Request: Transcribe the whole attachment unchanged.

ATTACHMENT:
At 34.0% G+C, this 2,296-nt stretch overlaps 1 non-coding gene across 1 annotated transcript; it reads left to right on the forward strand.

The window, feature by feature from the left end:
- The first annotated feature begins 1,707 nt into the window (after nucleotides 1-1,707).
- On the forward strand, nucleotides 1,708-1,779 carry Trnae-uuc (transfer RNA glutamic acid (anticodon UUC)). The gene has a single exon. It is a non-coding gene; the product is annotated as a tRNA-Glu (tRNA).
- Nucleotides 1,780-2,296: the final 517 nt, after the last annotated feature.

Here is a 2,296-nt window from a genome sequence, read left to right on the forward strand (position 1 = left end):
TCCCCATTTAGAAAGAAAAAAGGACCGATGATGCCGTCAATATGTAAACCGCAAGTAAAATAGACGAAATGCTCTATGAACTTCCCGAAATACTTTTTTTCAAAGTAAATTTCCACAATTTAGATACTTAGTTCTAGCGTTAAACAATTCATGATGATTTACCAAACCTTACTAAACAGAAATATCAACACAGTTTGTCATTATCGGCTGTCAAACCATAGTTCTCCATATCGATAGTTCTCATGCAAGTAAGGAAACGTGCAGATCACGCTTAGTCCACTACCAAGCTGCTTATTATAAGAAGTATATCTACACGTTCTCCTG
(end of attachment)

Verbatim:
At 34.0% G+C, this 2,296-nt stretch overlaps 1 non-coding gene across 1 annotated transcript; it reads left to right on the forward strand.

The window, feature by feature from the left end:
- The first annotated feature begins 1,707 nt into the window (after nucleotides 1-1,707).
- On the forward strand, nucleotides 1,708-1,779 carry Trnae-uuc (transfer RNA glutamic acid (anticodon UUC)). The gene has a single exon. It is a non-coding gene; the product is annotated as a tRNA-Glu (tRNA).
- Nucleotides 1,780-2,296: the final 517 nt, after the last annotated feature.

Here is a 2,296-nt window from a genome sequence, read left to right on the forward strand (position 1 = left end):
TCCCCATTTAGAAAGAAAAAAGGACCGATGATGCCGTCAATATGTAAACCGCAAGTAAAATAGACGAAATGCTCTATGAACTTCCCGAAATACTTTTTTTCAAAGTAAATTTCCACAATTTAGATACTTAGTTCTAGCGTTAAACAATTCATGATGATTTACCAAACCTTACTAAACAGAAATATCAACACAGTTTGTCATTATCGGCTGTCAAACCATAGTTCTCCATATCGATAGTTCTCATGCAAGTAAGGAAACGTGCAGATCACGCTTAGTCCACTACCAAGCTGCTTATTATAAGAAGTATATCTACACGTTCTCCTG